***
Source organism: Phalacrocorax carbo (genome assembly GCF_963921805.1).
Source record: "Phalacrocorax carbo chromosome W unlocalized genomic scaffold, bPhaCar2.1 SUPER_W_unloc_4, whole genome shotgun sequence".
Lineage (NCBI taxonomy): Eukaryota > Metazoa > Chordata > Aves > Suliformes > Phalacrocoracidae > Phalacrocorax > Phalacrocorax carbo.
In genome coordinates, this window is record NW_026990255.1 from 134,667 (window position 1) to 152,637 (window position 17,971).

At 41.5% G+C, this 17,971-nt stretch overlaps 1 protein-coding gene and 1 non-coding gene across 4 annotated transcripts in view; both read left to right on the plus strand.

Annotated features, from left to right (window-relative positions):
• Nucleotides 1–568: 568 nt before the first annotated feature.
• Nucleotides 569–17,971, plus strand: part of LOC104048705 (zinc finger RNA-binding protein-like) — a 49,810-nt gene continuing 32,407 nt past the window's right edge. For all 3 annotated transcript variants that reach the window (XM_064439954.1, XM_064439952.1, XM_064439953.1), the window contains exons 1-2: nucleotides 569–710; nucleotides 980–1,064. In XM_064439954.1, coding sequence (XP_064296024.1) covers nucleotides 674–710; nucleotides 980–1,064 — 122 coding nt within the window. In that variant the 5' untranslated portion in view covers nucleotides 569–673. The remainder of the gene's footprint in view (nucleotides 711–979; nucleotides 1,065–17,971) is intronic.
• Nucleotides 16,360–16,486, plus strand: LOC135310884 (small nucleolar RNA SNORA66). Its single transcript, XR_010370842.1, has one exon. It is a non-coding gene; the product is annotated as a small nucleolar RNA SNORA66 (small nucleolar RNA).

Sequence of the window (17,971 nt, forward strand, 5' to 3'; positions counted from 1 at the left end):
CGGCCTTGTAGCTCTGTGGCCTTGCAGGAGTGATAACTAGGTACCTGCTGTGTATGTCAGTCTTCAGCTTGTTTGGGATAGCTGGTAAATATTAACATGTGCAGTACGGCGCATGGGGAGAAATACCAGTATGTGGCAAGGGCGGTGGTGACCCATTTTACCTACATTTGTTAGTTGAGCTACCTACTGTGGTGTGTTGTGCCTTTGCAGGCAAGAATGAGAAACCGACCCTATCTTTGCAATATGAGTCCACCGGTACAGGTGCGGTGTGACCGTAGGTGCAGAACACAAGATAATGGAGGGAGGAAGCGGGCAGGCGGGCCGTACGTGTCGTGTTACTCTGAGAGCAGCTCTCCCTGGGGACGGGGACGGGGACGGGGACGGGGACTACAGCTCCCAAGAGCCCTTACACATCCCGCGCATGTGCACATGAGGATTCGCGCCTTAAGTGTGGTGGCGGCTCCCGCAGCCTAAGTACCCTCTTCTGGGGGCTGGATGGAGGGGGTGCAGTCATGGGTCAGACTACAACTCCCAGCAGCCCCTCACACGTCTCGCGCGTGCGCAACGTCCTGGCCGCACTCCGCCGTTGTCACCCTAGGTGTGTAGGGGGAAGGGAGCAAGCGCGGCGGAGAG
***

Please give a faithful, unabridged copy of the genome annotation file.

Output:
Source organism: Phalacrocorax carbo (genome assembly GCF_963921805.1).
Source record: "Phalacrocorax carbo chromosome W unlocalized genomic scaffold, bPhaCar2.1 SUPER_W_unloc_4, whole genome shotgun sequence".
Lineage (NCBI taxonomy): Eukaryota > Metazoa > Chordata > Aves > Suliformes > Phalacrocoracidae > Phalacrocorax > Phalacrocorax carbo.
In genome coordinates, this window is record NW_026990255.1 from 134,667 (window position 1) to 152,637 (window position 17,971).

At 41.5% G+C, this 17,971-nt stretch overlaps 1 protein-coding gene and 1 non-coding gene across 4 annotated transcripts in view; both read left to right on the plus strand.

Annotated features, from left to right (window-relative positions):
• Nucleotides 1–568: 568 nt before the first annotated feature.
• Nucleotides 569–17,971, plus strand: part of LOC104048705 (zinc finger RNA-binding protein-like) — a 49,810-nt gene continuing 32,407 nt past the window's right edge. For all 3 annotated transcript variants that reach the window (XM_064439954.1, XM_064439952.1, XM_064439953.1), the window contains exons 1-2: nucleotides 569–710; nucleotides 980–1,064. In XM_064439954.1, coding sequence (XP_064296024.1) covers nucleotides 674–710; nucleotides 980–1,064 — 122 coding nt within the window. In that variant the 5' untranslated portion in view covers nucleotides 569–673. The remainder of the gene's footprint in view (nucleotides 711–979; nucleotides 1,065–17,971) is intronic.
• Nucleotides 16,360–16,486, plus strand: LOC135310884 (small nucleolar RNA SNORA66). Its single transcript, XR_010370842.1, has one exon. It is a non-coding gene; the product is annotated as a small nucleolar RNA SNORA66 (small nucleolar RNA).

Sequence of the window (17,971 nt, forward strand, 5' to 3'; positions counted from 1 at the left end):
CGGCCTTGTAGCTCTGTGGCCTTGCAGGAGTGATAACTAGGTACCTGCTGTGTATGTCAGTCTTCAGCTTGTTTGGGATAGCTGGTAAATATTAACATGTGCAGTACGGCGCATGGGGAGAAATACCAGTATGTGGCAAGGGCGGTGGTGACCCATTTTACCTACATTTGTTAGTTGAGCTACCTACTGTGGTGTGTTGTGCCTTTGCAGGCAAGAATGAGAAACCGACCCTATCTTTGCAATATGAGTCCACCGGTACAGGTGCGGTGTGACCGTAGGTGCAGAACACAAGATAATGGAGGGAGGAAGCGGGCAGGCGGGCCGTACGTGTCGTGTTACTCTGAGAGCAGCTCTCCCTGGGGACGGGGACGGGGACGGGGACGGGGACTACAGCTCCCAAGAGCCCTTACACATCCCGCGCATGTGCACATGAGGATTCGCGCCTTAAGTGTGGTGGCGGCTCCCGCAGCCTAAGTACCCTCTTCTGGGGGCTGGATGGAGGGGGTGCAGTCATGGGTCAGACTACAACTCCCAGCAGCCCCTCACACGTCTCGCGCGTGCGCAACGTCCTGGCCGCACTCCGCCGTTGTCACCCTAGGTGTGTAGGGGGAAGGGAGCAAGCGCGGCGGAGAG